Jan 19, 2021 Letters
The eleven-year-old impasse is still active between the Bauxite Company Guyana Incorporated (BCGI) and the Guyana Bauxite & General Workers Union (GB&GWU) based on law and the principles and practices of industrial relations. Note is being taken that the Government is seeking to present a position to the contrary. The BCGI impasse is not closed because the Minister of Labour feels or says so.
Industrial relations is not governed by gut-feelings but a body of rules. In the practice, no minister or Chief Labour Officer can determine the closure on any grievance. That prerogative is vested in the aggrieved as to whether the aggrieved considers the matter closed or an arbitrator has handed down a decision. The arbitrator’s decision is final and binding on the parties that are involved in a grievance or difference. The minister is not an arbitrator but chief conciliator according to industrial relations practices and Labour Law.
In the specific case between BCGI and GB&GWU, there are two issues before the Ministry of Labour to be conciliated:- 1) The continued negotiating of the new Collective Labour Agreement which includes wages/salaries and conditions of employment; and 2) Computation of terminal benefits paid to workers in 2019 and 2020.
BCGI is a registered company existing in Guyana and has legal responsibility to meet all its liabilities under the law. The company is jointly owned by the Government of Guyana and RUSAL (Russia Aluminum) and has refused to negotiate wages/salaries and working conditions over a number of years.
The Grievance Procedure-ensconced in the Collective Labour Agreement which is a legal document-clearly states that in pursuit of settling any grievance when the parties (union and management) fail at bilateral negotiations either party can request Conciliation through the Ministry of Labour. If the parties fail to arrive at an agreement at Conciliation either can request arbitration. In industrial relations, this is referred to as Voluntary Arbitration.
Any act by the Minister or Chief Labour Officer to refuse in declaring deadlock after Conciliation failed is a breach of the Grievance Procedure which is legal and binding on both parties (union and management). The Union and BCGI did not arrive at an agreement during Conciliation but the Minster is refusing to uphold what is a legal and just industrial relations process by declaring a deadlock in order that the parties can move to arbitration to settle the impasse.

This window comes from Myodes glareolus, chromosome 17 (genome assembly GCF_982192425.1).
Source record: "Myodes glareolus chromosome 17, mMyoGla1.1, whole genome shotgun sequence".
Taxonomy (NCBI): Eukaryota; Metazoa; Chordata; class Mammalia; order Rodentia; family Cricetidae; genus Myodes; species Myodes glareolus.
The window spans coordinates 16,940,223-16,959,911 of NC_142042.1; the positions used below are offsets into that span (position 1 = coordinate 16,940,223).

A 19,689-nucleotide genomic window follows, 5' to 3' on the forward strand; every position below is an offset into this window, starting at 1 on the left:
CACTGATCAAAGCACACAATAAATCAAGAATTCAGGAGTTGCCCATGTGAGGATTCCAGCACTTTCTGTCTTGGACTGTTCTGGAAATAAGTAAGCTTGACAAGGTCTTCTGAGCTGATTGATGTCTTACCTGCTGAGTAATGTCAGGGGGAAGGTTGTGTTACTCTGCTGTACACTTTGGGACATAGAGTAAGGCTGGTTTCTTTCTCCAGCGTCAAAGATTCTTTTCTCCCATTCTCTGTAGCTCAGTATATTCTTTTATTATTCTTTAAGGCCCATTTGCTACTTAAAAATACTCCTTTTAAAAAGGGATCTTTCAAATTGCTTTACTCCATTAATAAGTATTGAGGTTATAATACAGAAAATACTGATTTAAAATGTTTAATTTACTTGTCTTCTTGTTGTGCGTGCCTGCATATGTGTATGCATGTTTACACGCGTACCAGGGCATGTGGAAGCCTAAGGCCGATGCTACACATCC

The Government is engaging in acts to skirt its legal responsibility under the guise that BCGI is closed. The negotiation not only addresses the future but also the past. Even if RUSAL intends to terminate its operations in Guyana BCGI is still legally obligated to honour all its financial and legal responsibilities for the period when active. This is what the government is not getting or deliberately choosing to ignore.
With regards to terminal benefits (at #2), in the Union’s calculations, it was found several persons were not paid what was due to them based on their rate of pay at the time of termination. The Ministry has been asked to address this issue. In the Union’s first meeting with the Ministry, which was chaired by Gillian Burton-Persaud, advisor to the Minister, she claimed that she was unaware of the identified issues and as such, needed to seek advice and return.
There was a second meeting, held on 28th December 2020, which lasted less than 10 minutes. Ms. Burton-Persaud communicated to the Union that BCGI is closed and the identified outstanding issues are also closed. She thereafter exited the meeting.
Clearly, the extant issues are not outside the scope of law or anything illegal the Union is requesting to be addressed. The apparent problem is the failure by the Ministry to uphold the Laws of Guyana. It is opened for speculation whether the government is doing this to spite bauxite workers and/ or Union leaders or has become beholden to foreign capital to the extent where they are prepared to ignore the laws and allow these businesses to trample the rights of Guyanese labour. We must ask the question because successive governments and ministers are talking the talk and not prepared to walk the walk.
Minister of Labour Joseph Hamilton has not presented any law or precedent that precludes him from executing his responsibility as requested by the Union.
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